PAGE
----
House Minority Leader Chad Campbell, D-Phoenix, a longtime critic of the Department of Corrections and private prisons, said his call for director Charles Ryan’s resignation was prompted by the suspected homicide last month of an inmate at the Lewis state prison complex in Buckeye.

“Director Ryan has exhibited a pattern of mismanagement and a lack of leadership resulting in an unsafe corrections system in our state,” Campbell said in a statement. “Under his direction, our corrections system has wasted tax dollars, jeopardized people’s lives and damaged the state’s credibility.”

Campbell, who is considering a run for governor in 2014, said Ryan has failed to plug holes in prison security, stem criminal behavior by corrections employees, properly manage private-prison contracts and ensure adequate health care for inmates.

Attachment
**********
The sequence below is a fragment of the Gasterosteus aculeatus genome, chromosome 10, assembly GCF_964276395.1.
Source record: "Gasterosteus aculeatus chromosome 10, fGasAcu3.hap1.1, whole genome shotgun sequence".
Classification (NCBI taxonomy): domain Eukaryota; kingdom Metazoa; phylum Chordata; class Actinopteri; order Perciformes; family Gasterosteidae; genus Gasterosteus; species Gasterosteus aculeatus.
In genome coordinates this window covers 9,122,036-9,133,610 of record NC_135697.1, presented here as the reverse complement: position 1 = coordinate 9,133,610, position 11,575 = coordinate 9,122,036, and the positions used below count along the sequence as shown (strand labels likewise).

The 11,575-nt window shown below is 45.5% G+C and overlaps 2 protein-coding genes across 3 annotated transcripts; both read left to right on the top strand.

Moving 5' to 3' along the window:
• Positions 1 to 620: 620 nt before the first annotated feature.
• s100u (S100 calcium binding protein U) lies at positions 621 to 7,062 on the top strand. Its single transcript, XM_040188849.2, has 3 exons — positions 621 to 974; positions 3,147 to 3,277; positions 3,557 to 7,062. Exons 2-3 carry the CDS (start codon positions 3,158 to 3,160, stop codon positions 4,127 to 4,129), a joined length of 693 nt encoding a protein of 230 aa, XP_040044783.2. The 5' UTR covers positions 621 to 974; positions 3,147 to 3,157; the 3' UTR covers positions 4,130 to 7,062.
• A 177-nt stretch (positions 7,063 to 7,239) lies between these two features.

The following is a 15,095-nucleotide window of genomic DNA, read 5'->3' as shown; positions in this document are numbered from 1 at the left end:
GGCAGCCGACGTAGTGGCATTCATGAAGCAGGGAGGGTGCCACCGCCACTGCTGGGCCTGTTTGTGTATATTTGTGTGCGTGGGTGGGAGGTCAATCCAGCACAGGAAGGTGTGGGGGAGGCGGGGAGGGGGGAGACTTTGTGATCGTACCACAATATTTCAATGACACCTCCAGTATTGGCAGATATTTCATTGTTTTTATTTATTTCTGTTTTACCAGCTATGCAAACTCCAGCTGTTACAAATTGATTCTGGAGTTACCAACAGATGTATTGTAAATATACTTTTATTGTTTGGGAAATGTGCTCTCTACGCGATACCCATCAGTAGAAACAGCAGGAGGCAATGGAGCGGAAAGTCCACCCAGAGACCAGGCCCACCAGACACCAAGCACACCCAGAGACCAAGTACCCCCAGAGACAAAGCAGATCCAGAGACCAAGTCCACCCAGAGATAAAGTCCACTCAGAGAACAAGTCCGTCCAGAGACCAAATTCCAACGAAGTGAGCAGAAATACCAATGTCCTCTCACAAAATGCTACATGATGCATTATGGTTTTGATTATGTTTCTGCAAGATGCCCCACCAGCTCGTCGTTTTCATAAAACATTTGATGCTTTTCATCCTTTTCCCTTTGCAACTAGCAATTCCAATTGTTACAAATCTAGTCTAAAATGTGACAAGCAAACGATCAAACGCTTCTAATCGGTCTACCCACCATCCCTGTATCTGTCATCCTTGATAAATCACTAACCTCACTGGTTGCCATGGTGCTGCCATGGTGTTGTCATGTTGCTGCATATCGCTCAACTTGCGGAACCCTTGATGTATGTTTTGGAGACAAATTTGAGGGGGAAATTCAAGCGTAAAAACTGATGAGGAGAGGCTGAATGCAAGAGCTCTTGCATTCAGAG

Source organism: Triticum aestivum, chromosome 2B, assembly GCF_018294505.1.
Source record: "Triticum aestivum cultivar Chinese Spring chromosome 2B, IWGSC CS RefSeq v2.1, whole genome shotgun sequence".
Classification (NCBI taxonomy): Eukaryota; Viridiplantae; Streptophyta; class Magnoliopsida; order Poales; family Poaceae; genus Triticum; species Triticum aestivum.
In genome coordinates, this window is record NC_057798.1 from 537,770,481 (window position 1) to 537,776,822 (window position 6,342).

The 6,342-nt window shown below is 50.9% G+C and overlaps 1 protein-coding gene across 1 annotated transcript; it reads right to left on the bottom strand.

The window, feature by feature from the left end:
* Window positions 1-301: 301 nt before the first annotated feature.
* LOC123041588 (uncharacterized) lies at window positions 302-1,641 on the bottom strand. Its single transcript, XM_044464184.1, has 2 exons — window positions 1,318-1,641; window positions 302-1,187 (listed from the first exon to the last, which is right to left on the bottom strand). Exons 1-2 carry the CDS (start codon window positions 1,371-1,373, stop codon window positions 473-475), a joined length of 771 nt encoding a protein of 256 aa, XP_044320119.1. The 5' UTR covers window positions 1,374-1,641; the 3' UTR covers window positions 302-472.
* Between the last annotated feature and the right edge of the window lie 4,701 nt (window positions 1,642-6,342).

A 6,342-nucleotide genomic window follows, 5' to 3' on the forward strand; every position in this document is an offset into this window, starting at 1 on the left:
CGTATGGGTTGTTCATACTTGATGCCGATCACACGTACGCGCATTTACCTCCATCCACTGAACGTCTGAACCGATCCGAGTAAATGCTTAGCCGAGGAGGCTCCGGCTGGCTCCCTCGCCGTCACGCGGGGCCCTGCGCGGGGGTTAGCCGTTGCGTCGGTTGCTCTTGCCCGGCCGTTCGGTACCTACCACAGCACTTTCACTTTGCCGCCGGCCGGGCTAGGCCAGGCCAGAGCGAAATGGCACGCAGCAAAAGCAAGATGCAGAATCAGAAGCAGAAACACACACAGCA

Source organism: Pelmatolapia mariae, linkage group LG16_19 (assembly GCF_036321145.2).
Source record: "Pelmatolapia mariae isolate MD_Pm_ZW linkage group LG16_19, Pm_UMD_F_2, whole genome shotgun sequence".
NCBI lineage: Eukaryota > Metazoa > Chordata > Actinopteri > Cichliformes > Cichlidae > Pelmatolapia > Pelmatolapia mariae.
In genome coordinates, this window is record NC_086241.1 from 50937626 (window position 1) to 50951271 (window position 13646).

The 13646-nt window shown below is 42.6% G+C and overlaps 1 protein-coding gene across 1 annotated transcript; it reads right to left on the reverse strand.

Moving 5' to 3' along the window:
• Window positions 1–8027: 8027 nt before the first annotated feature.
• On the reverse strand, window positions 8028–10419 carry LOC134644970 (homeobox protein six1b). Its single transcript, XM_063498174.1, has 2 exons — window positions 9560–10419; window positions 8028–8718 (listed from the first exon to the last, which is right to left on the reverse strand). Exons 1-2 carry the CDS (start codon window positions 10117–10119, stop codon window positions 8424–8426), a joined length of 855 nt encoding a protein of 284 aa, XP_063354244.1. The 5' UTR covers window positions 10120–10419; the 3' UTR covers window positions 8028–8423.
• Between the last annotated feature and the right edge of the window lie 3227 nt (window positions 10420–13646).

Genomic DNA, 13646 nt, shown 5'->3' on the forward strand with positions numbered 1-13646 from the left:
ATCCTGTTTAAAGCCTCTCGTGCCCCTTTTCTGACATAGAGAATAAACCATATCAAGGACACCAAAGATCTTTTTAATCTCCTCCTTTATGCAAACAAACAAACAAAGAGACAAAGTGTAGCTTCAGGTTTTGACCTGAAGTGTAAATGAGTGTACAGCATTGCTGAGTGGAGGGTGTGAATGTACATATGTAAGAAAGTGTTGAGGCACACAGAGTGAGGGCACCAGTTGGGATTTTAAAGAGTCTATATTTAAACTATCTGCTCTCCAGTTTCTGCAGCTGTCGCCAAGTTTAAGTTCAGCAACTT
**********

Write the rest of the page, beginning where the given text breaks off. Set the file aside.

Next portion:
Bill Lamoreaux, a spokesman for the corrections department, said Ryan and other agency officials have responded to Campbell’s concerns and provided “detailed information on ADC’s operations.”

“Earlier this year he was even invited to tour ADC correctional facilities so that he could gain a firsthand understanding of the Department, its employees and operations,” Lamoreaux said in a statement.

“Unfortunately, Representative Campbell did not respond to ADC’s offer.”

Gov. Jan Brewer’s office did not immediately respond to a request for comment. Brewer appointed Ryan to lead the agency in 2009.

Under his tenure, the state has privatized inmate health care and now faces a class-action lawsuit alleging that the department provides inadequate medical, dental and mental-health care to inmates. Also under Ryan, two murderers escaped from a private prison near Kingman in 2010, leading to a nationwide manhunt and the deaths of two people. An internal investigation blamed human error and lax monitoring of the private-prison contract.

Republic reporter Craig Harris contributed to this article.